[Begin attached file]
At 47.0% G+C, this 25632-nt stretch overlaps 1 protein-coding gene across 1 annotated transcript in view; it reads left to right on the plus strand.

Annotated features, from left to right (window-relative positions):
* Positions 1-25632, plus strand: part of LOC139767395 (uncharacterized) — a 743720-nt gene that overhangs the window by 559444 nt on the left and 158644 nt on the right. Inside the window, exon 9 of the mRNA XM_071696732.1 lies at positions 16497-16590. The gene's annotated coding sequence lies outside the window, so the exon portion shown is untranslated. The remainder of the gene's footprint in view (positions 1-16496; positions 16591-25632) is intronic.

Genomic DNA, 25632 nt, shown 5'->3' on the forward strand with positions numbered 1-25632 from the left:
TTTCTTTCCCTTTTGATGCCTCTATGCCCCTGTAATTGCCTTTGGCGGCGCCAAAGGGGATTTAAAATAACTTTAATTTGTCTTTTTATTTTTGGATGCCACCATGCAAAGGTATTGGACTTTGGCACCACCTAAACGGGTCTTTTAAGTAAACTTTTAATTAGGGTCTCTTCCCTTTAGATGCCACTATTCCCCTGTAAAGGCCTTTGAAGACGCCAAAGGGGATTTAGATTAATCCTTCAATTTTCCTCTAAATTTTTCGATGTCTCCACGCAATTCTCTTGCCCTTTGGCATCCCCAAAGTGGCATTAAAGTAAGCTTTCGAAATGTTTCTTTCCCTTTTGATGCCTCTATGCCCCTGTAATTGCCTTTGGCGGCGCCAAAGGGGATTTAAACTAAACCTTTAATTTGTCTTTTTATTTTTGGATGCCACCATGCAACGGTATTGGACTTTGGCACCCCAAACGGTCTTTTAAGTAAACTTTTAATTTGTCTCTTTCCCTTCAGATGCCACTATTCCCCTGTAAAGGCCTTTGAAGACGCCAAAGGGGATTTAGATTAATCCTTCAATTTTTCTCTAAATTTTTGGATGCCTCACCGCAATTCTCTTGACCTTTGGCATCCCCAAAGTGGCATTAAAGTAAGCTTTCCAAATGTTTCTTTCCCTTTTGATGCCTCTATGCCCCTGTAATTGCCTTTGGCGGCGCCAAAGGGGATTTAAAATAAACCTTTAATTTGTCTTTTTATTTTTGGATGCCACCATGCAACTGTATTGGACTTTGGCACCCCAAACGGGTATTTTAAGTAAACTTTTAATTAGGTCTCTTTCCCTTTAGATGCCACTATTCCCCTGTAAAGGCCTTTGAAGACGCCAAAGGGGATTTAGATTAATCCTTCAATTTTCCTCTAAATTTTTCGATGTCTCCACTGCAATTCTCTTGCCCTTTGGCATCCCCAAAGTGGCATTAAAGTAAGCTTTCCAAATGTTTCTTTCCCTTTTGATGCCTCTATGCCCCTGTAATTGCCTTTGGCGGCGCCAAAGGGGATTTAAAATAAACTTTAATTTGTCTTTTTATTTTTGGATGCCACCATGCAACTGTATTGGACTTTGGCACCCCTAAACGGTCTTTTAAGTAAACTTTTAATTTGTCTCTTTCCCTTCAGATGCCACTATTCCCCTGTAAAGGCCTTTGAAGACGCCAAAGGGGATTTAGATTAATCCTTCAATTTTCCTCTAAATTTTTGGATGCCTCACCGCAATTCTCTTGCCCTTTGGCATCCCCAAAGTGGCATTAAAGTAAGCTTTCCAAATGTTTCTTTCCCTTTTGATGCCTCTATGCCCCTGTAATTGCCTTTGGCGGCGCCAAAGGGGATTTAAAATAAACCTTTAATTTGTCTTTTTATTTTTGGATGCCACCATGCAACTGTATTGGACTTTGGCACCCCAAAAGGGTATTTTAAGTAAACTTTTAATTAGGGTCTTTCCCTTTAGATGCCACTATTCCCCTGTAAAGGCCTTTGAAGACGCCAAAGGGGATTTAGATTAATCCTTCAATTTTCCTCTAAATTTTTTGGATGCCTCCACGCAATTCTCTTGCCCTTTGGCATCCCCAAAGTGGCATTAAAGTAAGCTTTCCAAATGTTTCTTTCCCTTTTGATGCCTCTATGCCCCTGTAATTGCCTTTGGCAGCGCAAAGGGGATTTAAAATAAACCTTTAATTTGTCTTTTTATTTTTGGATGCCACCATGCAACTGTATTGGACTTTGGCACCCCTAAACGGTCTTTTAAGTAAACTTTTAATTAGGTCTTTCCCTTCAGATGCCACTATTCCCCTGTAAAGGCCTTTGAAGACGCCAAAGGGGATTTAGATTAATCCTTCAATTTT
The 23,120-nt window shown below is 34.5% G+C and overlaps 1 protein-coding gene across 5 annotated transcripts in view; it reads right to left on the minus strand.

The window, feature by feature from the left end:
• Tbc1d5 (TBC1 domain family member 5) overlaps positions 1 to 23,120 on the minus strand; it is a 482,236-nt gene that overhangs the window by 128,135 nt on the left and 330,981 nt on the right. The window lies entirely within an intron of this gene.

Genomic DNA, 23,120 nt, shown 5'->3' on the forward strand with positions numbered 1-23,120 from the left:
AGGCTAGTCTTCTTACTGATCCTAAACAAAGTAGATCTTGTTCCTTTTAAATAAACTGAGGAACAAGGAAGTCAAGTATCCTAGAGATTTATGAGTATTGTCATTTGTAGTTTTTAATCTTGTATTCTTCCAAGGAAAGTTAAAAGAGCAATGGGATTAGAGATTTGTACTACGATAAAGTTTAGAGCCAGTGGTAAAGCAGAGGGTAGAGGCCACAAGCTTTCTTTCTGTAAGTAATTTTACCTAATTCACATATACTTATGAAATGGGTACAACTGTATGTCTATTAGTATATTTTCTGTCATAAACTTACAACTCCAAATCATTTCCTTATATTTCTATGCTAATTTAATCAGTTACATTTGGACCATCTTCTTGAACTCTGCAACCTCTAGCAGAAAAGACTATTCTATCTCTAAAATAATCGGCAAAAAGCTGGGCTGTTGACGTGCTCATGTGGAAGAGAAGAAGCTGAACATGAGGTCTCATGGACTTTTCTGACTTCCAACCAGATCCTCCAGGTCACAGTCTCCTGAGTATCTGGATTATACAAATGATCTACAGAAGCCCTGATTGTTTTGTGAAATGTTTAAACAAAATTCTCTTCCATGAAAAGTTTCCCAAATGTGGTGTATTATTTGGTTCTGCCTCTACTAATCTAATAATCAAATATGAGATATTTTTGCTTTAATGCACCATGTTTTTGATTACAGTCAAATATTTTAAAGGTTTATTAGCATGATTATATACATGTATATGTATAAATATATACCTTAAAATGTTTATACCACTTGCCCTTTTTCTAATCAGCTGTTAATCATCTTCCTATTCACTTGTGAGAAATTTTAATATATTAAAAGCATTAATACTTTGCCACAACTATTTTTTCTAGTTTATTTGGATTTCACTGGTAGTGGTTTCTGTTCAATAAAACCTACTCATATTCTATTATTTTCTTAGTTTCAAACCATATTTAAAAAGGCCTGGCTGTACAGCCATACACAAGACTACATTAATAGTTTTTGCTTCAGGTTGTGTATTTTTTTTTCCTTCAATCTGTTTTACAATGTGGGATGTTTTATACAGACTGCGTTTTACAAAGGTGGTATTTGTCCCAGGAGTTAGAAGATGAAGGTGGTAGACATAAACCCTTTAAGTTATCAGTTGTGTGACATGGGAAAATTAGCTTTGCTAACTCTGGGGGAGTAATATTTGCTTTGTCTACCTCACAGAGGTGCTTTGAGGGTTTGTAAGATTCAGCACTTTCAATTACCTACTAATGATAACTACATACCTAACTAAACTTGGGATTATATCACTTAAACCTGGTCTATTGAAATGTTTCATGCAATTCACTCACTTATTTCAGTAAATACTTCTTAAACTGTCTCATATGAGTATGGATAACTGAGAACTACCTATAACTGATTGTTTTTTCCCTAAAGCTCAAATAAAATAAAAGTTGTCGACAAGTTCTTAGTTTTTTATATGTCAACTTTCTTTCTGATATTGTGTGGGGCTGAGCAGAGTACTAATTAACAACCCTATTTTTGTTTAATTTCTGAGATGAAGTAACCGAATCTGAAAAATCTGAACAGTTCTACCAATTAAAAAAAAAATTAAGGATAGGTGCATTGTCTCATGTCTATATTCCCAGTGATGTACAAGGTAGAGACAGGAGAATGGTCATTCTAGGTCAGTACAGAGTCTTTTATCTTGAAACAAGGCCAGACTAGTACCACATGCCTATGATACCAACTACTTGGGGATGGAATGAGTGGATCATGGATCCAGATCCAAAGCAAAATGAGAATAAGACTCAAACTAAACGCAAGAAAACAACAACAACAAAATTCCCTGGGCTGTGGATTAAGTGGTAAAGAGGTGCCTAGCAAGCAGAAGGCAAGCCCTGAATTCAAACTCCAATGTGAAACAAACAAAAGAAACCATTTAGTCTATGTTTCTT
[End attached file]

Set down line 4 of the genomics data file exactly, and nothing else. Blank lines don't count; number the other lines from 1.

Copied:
Genomic DNA, 25632 nt, shown 5'->3' on the forward strand with positions numbered 1-25632 from the left: